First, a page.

“I asked Mr H to provide an estimate of the costs he would incur in obtaining financial advice on a suitable pension transfer. Mr H has not been able to supply estimates. But he has agreed that I should decide on a reasonable amount to compensate him for his costs in obtaining this advice.”

The ombudsman ordered Tenet Connect to pay up £1,000 for financial advice, £74.47 for the loss when his funds were incorrectly invested, and £400 for distress and inconvenience.



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There are 7 comments at the moment, we would love to hear your opinion too.

  1. A lesson for Tenet. Don’t do transactional cases as there is another reason behind another potential problem. Clients who think they can manage their own pension quite often get it wrong. So when it does go wrong despite whatever disclaimer the client may sign regarding not wanting investment advice, subsequently complain to the FOS, the FOS pits the finger back to the adviser.

    Any client who wants to transact business with me must leave their funds with my firm. That’s because I trust my judgement better then anyone elses!

    • Quite. Clients of this type should be politely directed to a DIY SIPP platform, not least because we have in the past read of FOS decisions upholding a complaint on the grounds that merely having arranged a SIPP made it possible for the client subsequently to bypass the adviser and make unwise investments which turned out badly. Where’s the justice in that?

  2. I can’t see a queue forming to advise this guy for a thousand quid, when he obviously knows better, will obviously complain and the whole thing has effectively cost him nothing.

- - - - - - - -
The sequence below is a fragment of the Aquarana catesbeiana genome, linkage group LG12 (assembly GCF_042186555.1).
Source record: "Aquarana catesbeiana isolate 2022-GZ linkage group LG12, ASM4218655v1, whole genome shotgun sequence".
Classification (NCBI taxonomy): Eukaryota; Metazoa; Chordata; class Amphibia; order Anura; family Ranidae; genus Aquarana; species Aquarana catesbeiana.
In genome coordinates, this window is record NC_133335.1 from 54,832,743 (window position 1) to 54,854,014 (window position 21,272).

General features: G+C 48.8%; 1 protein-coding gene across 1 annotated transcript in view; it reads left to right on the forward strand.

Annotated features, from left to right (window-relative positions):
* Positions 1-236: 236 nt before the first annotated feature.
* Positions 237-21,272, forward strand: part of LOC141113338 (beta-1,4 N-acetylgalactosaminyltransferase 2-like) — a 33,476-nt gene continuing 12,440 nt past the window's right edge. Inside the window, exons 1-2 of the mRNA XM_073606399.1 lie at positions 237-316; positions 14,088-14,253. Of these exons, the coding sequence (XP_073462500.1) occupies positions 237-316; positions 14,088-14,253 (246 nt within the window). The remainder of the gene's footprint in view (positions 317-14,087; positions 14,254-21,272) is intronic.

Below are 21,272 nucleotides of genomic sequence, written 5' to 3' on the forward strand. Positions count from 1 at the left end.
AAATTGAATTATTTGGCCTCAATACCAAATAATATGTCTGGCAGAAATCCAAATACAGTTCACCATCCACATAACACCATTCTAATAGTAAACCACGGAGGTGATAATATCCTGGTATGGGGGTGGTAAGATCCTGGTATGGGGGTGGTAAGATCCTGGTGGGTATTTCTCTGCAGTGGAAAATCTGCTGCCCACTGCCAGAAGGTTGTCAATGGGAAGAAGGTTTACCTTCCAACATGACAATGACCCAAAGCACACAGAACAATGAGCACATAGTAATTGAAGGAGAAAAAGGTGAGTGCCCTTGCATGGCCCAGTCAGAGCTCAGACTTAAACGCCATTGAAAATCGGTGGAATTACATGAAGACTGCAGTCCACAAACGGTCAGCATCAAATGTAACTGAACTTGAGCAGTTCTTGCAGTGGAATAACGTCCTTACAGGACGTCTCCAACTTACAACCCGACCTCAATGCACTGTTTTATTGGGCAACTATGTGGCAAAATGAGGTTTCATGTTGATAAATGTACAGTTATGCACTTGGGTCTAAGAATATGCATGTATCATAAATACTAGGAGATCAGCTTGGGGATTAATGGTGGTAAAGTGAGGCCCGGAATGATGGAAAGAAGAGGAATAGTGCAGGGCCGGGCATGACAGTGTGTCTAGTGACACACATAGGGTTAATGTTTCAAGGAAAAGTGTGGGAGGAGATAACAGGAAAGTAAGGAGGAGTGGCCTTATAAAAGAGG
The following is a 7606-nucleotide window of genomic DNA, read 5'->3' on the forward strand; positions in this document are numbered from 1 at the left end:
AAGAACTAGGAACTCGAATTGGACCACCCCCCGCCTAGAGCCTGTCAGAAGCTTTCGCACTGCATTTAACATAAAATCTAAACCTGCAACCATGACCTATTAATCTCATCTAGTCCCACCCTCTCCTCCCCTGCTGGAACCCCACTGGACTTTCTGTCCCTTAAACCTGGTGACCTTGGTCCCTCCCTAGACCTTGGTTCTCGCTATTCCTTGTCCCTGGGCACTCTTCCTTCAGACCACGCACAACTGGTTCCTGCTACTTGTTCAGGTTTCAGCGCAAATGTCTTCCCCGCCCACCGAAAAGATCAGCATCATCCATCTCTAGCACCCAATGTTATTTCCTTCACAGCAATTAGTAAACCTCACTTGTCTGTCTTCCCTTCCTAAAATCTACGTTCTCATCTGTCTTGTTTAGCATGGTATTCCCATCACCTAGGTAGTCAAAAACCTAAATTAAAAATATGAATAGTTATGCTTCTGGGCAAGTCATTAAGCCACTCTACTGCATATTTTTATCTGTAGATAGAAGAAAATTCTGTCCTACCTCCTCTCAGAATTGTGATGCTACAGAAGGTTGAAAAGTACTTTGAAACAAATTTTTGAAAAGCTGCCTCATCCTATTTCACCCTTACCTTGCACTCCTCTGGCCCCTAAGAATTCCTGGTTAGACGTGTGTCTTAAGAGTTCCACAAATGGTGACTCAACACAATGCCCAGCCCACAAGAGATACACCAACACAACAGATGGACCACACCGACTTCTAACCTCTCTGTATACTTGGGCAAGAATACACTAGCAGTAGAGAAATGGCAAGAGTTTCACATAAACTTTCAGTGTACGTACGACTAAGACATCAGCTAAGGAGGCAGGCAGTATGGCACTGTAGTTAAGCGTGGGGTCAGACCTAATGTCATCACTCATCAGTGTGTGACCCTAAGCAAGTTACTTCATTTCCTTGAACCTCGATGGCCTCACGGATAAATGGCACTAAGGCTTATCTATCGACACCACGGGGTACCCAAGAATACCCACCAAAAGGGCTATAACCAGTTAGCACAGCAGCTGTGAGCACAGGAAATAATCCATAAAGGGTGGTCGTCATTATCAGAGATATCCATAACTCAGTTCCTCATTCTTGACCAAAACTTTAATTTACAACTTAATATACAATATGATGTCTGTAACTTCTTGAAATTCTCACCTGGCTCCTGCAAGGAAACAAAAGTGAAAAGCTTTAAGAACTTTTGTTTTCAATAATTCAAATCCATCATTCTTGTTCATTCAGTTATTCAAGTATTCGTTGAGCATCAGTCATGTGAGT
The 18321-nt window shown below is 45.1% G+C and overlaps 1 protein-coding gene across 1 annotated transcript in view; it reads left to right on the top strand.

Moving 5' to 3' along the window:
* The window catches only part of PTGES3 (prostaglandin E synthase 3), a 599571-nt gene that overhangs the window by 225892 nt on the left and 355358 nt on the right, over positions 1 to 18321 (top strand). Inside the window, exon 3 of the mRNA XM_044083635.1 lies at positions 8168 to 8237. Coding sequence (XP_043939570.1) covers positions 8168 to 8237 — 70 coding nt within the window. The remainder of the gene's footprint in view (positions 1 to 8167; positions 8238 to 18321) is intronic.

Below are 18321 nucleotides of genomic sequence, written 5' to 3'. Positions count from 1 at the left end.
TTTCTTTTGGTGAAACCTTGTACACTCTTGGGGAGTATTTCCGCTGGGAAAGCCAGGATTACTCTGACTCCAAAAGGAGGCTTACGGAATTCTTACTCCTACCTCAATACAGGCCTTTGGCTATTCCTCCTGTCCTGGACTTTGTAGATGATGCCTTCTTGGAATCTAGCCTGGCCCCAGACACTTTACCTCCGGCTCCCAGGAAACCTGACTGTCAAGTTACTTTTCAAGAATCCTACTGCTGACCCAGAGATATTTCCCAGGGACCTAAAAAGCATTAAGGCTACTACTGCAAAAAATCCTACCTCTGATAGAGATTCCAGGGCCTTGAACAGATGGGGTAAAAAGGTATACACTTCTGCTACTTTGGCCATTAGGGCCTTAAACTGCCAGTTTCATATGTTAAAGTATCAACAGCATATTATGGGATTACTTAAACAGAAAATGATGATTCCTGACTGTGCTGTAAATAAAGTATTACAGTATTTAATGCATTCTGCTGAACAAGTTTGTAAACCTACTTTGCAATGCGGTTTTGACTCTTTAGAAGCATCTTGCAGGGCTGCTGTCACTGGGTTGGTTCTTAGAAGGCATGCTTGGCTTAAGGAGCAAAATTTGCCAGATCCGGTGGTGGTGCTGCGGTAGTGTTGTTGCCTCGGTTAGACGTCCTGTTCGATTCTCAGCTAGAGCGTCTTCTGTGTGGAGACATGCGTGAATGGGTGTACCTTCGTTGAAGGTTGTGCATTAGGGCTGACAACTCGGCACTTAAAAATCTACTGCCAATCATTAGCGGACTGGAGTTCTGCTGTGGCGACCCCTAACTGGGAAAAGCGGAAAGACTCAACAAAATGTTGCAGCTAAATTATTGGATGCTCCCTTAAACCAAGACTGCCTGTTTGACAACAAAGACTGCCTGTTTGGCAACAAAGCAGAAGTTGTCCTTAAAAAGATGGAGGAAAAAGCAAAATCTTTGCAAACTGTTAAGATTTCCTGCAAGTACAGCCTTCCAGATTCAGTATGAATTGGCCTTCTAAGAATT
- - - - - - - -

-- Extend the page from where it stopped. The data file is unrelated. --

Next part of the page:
I’d rather take the dogs out for a walk for a day than spend it in this way.

  3. And if he’d invested it in some offshore property scam the FOS would still have blamed Tenet and given them an even bigger bill.

  4. We don’t do pension transfer advice where we then don’t go on to manage the client investments. In the 1990s , as part of the pension tranfer review, IFAs and insurers were held liuable for the client’s own self-made investmnent losses – even where IFA was not involved in the fund choices etc. When this farce was put to the Treasury, Patricia Hewitt said “I’m not hearing anything but unfounded complaints from IFAs over the pension transfer review”. The lesson? Don’t do ‘sign offs’ and let DIY investors go away and DIY!

    • Quite ~ BUT if the provider with which you’ve arranged the SIPP (and the investments within it) is prepared to accept instructions direct from the client without your involvement, the risk of liability if it goes wrong is there and there’s nothing you can do to avoid it. Even if you do manage to obtain a clear statement from the provider that they won’t accept direct instructions from the client, he could still remove you as his appointed adviser and go ahead anyway. For advisers as well as clients, SIPPs can be very dangerous wrappers.

  5. Of course the easiest way around this would have been to provide the right advice in the first place.
    It wasn’t exactly rocket science.
    Ian Coley